The test also estimates the risk of developing vitamin B12 and micronutrient deficiency. A normal test result indicates that your stomach is basically healthy, suggesting that the gastric symptoms might be functional or related to other causes.

    Over 90% Accuracy

    “The test has shown to be very accurate—over 90%,” continued Patrakka.

    The GastroPanel quick test (Courtesy of MEDICA)

    In addition, the test is very easy to use. It can be performed during a single clinical visit using a drop of blood from the finger. Results are available in just 15 minutes. Patrakka said that this saves costs and unnecessary clinical appointments, as well as speeding referrals for further examination and treatment.

    “It can be used by general practitioners in the doctor’s office. It really is a point-of-care tool,” he added. It also could be used in the field in developing countries, where Helicobacter pylori infection seems to be more prevalent. According to the Mayo Clinic, these bacteria may be passed from person to person through direct contact with saliva, vomit or fecal matter. They also may be spread through contaminated food or water. Risk factors for H. pylori infection are related to living conditions during childhood—a crowded home, lack of a reliable supply of clean water, living in a developing country or living with someone with an H. pylori infection.

    “GastroPanel quick test will be available in Europe as soon as the CE IVD certification process is completed,” said Pattraka.



    Dimitri Dubuisson

    Journalist for 12 years, Dimitri Dubuisson is based in Brussels and covers mainly medical, health and social topics.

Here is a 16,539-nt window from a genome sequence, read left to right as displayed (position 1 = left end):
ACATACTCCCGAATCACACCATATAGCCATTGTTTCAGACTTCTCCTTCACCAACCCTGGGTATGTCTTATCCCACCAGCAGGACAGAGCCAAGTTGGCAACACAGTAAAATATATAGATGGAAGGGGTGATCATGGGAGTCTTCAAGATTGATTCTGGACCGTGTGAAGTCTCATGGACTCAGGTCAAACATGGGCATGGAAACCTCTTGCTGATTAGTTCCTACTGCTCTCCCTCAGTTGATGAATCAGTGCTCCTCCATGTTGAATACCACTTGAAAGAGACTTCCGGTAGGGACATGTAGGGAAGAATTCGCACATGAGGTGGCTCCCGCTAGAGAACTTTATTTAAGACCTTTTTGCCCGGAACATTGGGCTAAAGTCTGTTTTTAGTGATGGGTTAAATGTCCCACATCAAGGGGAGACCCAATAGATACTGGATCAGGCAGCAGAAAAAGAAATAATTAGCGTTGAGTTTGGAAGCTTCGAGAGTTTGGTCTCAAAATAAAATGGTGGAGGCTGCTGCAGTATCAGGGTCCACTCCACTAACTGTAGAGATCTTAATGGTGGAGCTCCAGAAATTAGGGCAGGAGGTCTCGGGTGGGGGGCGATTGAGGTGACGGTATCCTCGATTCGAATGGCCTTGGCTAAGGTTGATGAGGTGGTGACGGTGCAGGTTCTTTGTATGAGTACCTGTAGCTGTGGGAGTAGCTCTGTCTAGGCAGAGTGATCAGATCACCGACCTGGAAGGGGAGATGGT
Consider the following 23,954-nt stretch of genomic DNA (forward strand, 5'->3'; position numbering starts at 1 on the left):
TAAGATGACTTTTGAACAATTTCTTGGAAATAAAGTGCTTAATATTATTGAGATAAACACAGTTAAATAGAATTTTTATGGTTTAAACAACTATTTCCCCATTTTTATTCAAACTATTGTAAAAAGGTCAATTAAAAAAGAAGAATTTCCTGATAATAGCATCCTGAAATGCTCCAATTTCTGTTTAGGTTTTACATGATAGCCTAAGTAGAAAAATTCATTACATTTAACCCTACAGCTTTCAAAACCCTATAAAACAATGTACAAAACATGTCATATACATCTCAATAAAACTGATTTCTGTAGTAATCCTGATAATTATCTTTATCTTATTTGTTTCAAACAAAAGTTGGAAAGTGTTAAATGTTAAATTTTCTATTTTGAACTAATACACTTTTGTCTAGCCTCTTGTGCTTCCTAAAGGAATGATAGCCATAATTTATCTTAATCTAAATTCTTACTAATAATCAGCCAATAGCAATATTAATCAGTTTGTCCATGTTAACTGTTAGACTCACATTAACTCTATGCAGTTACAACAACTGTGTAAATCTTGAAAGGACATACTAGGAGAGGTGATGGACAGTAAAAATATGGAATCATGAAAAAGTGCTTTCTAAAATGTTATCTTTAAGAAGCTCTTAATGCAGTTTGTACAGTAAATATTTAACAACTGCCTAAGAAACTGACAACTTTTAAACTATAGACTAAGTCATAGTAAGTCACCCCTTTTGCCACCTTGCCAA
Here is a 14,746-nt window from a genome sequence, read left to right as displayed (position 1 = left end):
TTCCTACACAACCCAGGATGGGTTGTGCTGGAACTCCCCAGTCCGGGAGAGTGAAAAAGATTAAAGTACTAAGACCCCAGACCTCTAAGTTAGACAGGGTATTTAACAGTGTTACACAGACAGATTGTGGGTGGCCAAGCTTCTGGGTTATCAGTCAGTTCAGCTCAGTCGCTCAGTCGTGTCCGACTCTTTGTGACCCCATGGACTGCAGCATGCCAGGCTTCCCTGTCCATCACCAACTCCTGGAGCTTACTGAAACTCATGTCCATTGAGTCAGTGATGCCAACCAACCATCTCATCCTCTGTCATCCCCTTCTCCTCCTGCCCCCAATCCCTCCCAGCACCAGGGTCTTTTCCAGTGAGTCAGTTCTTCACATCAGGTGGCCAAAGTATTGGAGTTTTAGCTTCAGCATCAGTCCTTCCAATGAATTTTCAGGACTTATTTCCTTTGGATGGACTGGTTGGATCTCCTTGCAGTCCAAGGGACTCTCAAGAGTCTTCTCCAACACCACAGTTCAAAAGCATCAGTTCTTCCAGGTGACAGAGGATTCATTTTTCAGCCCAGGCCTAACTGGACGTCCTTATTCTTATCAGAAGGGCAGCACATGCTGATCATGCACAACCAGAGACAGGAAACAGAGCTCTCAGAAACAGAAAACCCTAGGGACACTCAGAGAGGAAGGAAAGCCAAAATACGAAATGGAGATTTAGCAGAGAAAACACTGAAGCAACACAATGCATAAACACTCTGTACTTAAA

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    Hermine Donceel

    Hermine Donceel is a Brussels-based freelance journalist. She has lived in Southeast Asia for ten years, and has covered public health and environment, nutrition and climate change.

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    Michael Halpern

    Michael Halpern is a US-born and bred writer with experience in radio. He has lived in southern France for 15 years. Michael is the copy editor of MedicalExpo e-magazine.

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    Daniel Allen

    Daniel Allen is a writer and a photographer. His work has been featured in numerous publications, including CNN, BBC, The Sunday Times, The Guardian, National Geographic Traveller, Discovery Channel.

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    Celia Sampol

    Celia Sampol has been a journalist for 15 years. She worked in Brussels and Washington for national medias (Agence France Presse, Liberation). She’s now the editor-in-chief of MedicalExpo e-magazine.